The management and representation of these groups will be a major challenge, especially to those not located in Europe, as they will need to be represented in the discussions and decision-making process.
Reach has the potential to exclude manufacturers or importers from the market. If they do not register, or if they cannot demonstrate that their substance can be used in a way that controls risk to workers, consumers and the environment, then the manufacturer cannot supply the chemicals for that intended use.
Finding this out only weeks before the deadline is not much use, as there will be no time to take corrective action, so companies need to quickly understand areas where they might have problems.
It is this element - the specific use - that gives Reach a great deal of its complexity. Consequently, it deserves attention to ensure that it does not impede business.
Reach challenges management - not only because it has the potential to be very costly in terms of testing, the preparation of dossiers and reports, and the management of the SIEFs and internal process - but because it also has an impact on the supply chain, sales and procurement.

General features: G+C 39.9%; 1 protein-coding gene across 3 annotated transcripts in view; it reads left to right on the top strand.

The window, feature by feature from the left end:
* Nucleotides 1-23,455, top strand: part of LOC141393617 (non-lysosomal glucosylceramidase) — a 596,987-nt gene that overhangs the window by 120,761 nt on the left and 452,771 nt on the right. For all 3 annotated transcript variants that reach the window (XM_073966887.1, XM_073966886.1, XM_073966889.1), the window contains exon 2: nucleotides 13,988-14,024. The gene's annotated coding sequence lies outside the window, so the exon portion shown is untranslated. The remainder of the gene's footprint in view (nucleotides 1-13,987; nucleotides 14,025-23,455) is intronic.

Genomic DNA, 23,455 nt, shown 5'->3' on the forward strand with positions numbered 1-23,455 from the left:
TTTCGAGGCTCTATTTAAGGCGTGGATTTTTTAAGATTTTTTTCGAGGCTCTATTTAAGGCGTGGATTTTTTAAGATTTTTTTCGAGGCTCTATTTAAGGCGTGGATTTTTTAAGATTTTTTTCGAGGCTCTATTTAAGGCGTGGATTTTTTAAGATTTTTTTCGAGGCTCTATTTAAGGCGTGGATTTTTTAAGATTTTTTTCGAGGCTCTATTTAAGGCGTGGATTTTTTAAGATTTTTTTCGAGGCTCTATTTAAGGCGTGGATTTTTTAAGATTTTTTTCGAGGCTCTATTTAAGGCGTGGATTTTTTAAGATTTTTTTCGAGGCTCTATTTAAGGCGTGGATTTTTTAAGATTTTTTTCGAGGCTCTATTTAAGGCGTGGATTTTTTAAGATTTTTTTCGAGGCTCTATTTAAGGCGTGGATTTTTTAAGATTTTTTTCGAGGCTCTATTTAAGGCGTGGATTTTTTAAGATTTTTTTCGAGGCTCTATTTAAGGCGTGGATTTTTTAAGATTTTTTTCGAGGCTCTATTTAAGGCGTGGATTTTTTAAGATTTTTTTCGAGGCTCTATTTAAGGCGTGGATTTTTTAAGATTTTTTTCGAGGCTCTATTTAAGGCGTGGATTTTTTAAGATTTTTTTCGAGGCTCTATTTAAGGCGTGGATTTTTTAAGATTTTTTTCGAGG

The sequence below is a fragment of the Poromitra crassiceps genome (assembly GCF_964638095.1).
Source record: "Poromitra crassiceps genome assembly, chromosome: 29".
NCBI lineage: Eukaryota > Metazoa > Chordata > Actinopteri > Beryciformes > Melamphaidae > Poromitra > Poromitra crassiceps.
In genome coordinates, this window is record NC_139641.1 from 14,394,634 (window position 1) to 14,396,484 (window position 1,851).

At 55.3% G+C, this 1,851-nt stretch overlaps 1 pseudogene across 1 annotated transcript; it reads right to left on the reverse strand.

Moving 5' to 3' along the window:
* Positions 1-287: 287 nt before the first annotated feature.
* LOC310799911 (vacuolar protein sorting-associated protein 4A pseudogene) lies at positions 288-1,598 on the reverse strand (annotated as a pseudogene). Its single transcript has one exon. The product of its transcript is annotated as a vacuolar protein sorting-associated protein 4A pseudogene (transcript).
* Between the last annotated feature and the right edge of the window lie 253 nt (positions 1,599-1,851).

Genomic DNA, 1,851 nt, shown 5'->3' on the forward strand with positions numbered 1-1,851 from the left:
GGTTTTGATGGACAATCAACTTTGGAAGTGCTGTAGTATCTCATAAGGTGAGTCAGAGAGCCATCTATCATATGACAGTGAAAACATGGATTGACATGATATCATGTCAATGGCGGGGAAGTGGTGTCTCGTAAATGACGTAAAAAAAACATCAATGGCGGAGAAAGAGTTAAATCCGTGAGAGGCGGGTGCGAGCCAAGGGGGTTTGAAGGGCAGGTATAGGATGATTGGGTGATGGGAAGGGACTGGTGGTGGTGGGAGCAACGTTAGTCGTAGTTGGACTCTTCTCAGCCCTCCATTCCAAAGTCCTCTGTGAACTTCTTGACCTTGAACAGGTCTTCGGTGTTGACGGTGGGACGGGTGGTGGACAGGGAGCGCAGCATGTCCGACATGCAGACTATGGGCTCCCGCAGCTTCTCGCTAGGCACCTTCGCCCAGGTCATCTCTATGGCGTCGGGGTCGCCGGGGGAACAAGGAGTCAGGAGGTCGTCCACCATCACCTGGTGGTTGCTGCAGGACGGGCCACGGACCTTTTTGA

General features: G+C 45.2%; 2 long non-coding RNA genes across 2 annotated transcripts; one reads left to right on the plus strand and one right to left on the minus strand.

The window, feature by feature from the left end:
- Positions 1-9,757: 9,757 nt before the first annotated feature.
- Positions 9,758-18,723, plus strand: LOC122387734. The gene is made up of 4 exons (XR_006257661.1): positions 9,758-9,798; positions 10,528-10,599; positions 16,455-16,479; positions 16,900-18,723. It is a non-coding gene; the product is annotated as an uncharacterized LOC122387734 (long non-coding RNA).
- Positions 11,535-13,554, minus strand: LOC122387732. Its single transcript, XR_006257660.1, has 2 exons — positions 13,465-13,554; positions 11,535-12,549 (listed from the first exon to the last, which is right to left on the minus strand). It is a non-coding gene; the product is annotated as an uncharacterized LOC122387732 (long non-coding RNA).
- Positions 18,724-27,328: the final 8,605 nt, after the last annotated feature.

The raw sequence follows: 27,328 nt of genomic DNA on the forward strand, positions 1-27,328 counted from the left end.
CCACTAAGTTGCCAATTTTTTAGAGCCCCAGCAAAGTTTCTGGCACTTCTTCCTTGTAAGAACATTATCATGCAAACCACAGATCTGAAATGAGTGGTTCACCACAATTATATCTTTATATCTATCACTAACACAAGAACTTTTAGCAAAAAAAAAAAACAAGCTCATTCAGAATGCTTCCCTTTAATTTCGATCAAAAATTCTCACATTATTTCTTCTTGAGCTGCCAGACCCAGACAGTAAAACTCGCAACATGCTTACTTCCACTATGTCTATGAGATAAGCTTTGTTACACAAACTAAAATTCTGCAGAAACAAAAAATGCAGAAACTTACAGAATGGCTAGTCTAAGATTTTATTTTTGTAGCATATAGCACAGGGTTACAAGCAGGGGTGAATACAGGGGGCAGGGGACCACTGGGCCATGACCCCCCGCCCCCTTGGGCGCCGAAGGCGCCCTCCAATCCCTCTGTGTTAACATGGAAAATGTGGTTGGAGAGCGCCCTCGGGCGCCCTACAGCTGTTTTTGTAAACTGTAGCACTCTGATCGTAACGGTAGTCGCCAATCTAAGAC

There is a great need to understand or influence the needs and actions of both the supplier and the downstream user. This can be even more acute for non-EU based businesses as their suppliers may not even realize that the product goes to the EU and consequently is involved in the process at all.
There is some relief from the full requirements of Reach for the cosmetics and personal care industry. Reach states in Article 2.6 that: "The provisions of Title IV (Information in the supply chain) shall not apply to the following preparations in the finished state, intended for the final user: (a) medicinal products (b) cosmetic products as defined in Directive 76/768/EEC."
In addition, Article 16 states that: "The chemical safety report need not include consideration of the risks to human health from the following end uses: (a) in food contact materials within the scope of Regulation (b) in cosmetic products within the scope of Directive 76/768/EEC."
However, this is for the final formulated product and its specific use. Any other use of the substances contained within the cosmetic formulation will need to be registered.
In addition, the exclusion from the chemical safety report is only for human health, implying that a chemical safety report may be required for environmental or occupational exposure scenarios. In this case, the specifics, not the generalities, need to be examined and the application of the derogation together with the rationale documented.